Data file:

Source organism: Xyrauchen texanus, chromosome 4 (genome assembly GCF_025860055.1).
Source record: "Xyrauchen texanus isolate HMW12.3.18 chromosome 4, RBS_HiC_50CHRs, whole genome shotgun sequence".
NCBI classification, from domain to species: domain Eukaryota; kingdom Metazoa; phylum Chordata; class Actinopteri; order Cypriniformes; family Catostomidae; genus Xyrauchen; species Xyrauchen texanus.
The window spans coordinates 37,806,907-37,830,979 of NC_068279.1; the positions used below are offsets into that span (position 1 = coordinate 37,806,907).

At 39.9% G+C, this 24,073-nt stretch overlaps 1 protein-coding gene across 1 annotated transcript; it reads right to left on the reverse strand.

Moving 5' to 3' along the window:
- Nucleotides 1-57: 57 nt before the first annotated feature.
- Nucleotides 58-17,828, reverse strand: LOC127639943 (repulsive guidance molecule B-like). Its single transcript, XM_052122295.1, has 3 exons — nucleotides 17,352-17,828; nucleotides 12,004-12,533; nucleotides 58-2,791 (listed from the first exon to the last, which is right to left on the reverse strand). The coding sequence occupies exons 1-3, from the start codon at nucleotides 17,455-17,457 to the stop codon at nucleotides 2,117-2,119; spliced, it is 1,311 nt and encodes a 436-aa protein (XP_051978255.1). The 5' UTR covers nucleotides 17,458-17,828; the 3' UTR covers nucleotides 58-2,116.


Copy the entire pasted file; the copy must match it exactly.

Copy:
Source organism: Xyrauchen texanus, chromosome 4 (genome assembly GCF_025860055.1).
Source record: "Xyrauchen texanus isolate HMW12.3.18 chromosome 4, RBS_HiC_50CHRs, whole genome shotgun sequence".
NCBI classification, from domain to species: domain Eukaryota; kingdom Metazoa; phylum Chordata; class Actinopteri; order Cypriniformes; family Catostomidae; genus Xyrauchen; species Xyrauchen texanus.
The window spans coordinates 37,806,907-37,830,979 of NC_068279.1; the positions used below are offsets into that span (position 1 = coordinate 37,806,907).

At 39.9% G+C, this 24,073-nt stretch overlaps 1 protein-coding gene across 1 annotated transcript; it reads right to left on the reverse strand.

Moving 5' to 3' along the window:
- Nucleotides 1-57: 57 nt before the first annotated feature.
- Nucleotides 58-17,828, reverse strand: LOC127639943 (repulsive guidance molecule B-like). Its single transcript, XM_052122295.1, has 3 exons — nucleotides 17,352-17,828; nucleotides 12,004-12,533; nucleotides 58-2,791 (listed from the first exon to the last, which is right to left on the reverse strand). The coding sequence occupies exons 1-3, from the start codon at nucleotides 17,455-17,457 to the stop codon at nucleotides 2,117-2,119; spliced, it is 1,311 nt and encodes a 436-aa protein (XP_051978255.1). The 5' UTR covers nucleotides 17,458-17,828; the 3' UTR covers nucleotides 58-2,116.